However, the researchers also claimed they had encountered serious difficulties in attempting to make a responsible disclosure to BrewDog, putting the data at risk for longer than need be, and casting further doubts on the firm’s security posture.

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In their disclosure, they said they had struggled to get through to someone at the organisation empowered to assist, and that although the firm did take down the vulnerable API quickly, this impacted the app’s functionality and because it did not communicate what it had done or why, left users frustrated.

At the time of writing, Pen Test Partners said that as far as they were aware – a number of the firm’s staffers are shareholders and users of the app and uncovered their own data during the research – no communication about the incident has yet been made.

“I worked with BrewDog for a month and tested six different versions of their app for free,” said one of the Pen Test Partners’ researchers. “I’m left a bit disappointed by BrewDog both as a customer, a shareholder, and the way they responded to the security disclosure. I need a beer.”

A BrewDog spokesperson told Computer Weekly in a statement: “We were recently informed of a vulnerability in one of our apps by a third-party technical security services firm, following which we immediately took the app down and resolved the issue. We have not identified any other instances of access via this route or personal data having been impacted in any way. There was therefore no requirement to notify users.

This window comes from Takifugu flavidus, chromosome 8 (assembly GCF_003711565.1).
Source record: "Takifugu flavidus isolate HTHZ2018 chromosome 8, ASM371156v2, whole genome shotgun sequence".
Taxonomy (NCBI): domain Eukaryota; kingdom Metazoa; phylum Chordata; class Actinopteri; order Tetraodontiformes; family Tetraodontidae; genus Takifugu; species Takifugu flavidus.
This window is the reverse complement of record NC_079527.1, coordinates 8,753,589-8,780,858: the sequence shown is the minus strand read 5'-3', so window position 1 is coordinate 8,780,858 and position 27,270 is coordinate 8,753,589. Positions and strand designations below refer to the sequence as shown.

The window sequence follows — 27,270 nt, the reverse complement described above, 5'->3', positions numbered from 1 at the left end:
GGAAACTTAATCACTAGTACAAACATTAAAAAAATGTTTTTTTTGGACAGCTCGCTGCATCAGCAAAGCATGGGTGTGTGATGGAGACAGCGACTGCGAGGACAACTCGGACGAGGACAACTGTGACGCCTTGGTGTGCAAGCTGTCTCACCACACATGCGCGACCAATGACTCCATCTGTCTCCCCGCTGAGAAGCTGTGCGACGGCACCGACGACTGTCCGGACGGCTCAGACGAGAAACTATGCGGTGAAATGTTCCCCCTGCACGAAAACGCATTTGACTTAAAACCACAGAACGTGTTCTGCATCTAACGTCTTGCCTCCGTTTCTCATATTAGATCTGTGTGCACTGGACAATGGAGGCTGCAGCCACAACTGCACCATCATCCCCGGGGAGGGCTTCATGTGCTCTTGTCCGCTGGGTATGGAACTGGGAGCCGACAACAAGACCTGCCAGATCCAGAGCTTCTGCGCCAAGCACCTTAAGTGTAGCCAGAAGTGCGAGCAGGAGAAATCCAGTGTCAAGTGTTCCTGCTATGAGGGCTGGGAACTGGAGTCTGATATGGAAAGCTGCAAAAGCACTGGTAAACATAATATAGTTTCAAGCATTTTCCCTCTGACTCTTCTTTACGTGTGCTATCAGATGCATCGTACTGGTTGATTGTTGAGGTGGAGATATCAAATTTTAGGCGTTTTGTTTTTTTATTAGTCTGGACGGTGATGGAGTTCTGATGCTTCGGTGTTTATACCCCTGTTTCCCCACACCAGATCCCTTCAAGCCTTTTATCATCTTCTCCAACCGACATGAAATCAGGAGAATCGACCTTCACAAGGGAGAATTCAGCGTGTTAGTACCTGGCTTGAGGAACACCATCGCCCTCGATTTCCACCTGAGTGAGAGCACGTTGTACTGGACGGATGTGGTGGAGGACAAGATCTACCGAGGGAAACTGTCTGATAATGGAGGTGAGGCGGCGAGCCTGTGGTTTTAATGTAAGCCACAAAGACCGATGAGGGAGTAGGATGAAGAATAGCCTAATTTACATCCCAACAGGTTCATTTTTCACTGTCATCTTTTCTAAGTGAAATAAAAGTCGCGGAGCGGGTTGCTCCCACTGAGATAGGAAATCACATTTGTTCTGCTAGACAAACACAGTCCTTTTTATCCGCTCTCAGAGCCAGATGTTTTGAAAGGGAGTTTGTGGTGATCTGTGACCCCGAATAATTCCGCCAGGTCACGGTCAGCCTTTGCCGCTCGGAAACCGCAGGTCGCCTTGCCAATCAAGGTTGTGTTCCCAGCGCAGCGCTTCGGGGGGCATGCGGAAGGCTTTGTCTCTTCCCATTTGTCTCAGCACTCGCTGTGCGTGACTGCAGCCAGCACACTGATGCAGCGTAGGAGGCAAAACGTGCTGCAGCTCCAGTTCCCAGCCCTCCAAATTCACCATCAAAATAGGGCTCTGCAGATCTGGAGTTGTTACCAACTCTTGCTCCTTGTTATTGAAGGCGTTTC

“We are grateful to the third-party technical security services firm for alerting us to this vulnerability. We are totally committed to ensuring the security of our users’ privacy. Our security protocols and vulnerability assessments are always under review and always being refined, in order that we can ensure that the risk of a cyber security incident is minimised.”

OneLogin global data protection officer Niamh Muldoon said the incident was a valuable lesson in not only secure coding, but in the fundamentals of organisational security policy.

“Business leaders who do not understand that trust and security is a true business differentiator are likely to see an impact on their brand and business over the next couple of years if they haven’t already experienced it,” she said. “By 2023, 65% of the world’s population will have their personal data covered under modern privacy regulations, up from 10% in 2020.

“This problem must be addressed at every level of an organisation, including boardroom and executive management teams. There is a slight increase in trust and security expertise sitting at executive management and boardroom levels, but this is inconsistent across all industries and businesses. If a lack of representation at these levels continues, it will impact the trust and brand reputation associated with an organisation.”

Muldoon added: “Business leaders need to think of the operational controls that can be executed as part of the day-to-day operations to protect data and systems, as well as how they can use these control sets to create a high-performing team working with security and privacy organisations.”